• Sexual selections in the northern fall field cricket, Gryllus pennsylvanicus: a manipulation of the adult sex ratio

      Souroukis, Konstantine.; Department of Biological Sciences (Brock University, 1992-07-09)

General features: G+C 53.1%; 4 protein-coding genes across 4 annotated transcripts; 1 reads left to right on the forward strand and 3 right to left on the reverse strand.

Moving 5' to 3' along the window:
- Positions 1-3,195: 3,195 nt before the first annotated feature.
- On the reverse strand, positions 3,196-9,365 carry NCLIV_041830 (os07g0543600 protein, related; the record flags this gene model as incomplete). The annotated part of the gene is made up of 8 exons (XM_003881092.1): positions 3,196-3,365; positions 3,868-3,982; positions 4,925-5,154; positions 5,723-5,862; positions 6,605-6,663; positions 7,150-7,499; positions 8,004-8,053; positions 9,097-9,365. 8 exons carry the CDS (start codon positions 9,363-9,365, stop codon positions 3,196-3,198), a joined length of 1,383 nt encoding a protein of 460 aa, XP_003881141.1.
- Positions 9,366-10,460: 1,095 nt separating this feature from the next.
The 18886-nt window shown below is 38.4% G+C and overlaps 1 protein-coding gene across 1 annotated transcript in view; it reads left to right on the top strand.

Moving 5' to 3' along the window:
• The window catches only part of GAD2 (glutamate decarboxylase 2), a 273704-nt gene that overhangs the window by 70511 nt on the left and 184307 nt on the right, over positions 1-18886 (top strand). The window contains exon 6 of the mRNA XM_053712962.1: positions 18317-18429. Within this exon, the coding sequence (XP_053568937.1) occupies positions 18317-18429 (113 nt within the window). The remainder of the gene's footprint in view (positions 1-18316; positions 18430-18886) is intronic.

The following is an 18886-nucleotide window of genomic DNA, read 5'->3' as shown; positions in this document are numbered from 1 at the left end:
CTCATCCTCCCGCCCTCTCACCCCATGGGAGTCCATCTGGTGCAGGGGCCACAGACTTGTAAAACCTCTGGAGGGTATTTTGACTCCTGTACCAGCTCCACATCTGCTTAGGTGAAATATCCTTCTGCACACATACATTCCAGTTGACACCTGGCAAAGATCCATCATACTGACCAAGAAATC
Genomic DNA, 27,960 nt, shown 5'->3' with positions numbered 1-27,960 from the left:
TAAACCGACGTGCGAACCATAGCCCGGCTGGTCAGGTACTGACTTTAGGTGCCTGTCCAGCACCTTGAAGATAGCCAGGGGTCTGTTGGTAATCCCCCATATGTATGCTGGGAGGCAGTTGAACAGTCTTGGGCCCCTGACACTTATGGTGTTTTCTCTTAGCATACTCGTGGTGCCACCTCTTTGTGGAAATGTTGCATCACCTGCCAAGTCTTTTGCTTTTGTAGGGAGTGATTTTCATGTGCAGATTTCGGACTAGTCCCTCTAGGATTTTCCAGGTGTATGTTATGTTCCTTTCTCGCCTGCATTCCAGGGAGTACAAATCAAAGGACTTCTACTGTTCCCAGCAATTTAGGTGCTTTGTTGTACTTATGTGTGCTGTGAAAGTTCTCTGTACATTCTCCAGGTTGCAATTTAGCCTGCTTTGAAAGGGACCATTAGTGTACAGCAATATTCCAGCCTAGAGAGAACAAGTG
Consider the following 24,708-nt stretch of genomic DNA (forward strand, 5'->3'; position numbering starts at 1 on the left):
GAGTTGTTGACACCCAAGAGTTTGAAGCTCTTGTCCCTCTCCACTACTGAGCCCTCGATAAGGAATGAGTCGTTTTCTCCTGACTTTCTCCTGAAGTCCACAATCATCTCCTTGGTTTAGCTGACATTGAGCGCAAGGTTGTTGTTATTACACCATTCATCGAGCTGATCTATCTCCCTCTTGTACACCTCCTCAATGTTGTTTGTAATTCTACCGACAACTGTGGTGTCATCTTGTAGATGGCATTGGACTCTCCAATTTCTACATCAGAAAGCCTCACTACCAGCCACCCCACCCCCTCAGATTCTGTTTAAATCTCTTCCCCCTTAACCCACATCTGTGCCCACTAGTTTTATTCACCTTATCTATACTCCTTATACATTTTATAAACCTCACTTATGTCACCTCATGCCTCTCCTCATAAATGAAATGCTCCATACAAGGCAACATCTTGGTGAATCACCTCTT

The operational sex ratio has long been considered an important constraint on the structure of mating systems. The effects of an experimentally manipulated sex ratio on mating behavior and selection were investigated in a polygynous species, Gryllus pennsylvanicus, where the potential exists for spatial/temporal fluctuations in sex ratio of field populations. Four different sex ratios (males: females, 5:0, 5:2, 5:5, 5:10) were investigated. Observations were conducted in late summer over two field seasons, from 2400 h , to 1000 h EST. Several male characters thought to be associated with male reproduc.tive success were studied: calling duration, searching distance, weight, fighting behavior, courtship frequency, and mating success. Variance in male mating success was used as the indicator for the opportunity for sexual selection. Total selection was estimated as the univariate regression coefficient between relative fitness and the character of interest, while direct selection was estimated as standardized partial regression coefficients generated from a multiple regression of relative fitness on each character. The opportunity for sexual selection was highest at 5:2 and lowest at 5:10. The frequency of fighting behavior was highest at 5:2 and 5:5. Fighting ability (% wins) was determined to be an important correlate of male body weight. Direct selection for increased male body weight was detected at 5:2, while total selection for body weight was seen at 5:5. Selection on male body weight was not detected at 5: 10. Calling duration decreased as sex ratio became more female-biased. Total and direct selection were detected for increased calling at 5:2, only total selection for calling was seen at 5:5, whereas direct selection against calling was detected at 5: 10. Searching distance also decreased as sex ratio became more female-biased, however no form of selection was detected for searching at any of the sex ratios. Data are discussed in terms of sexual selection on male reproductive tactics, the mating system and maintenance of genetic variation in male reproductive behavior.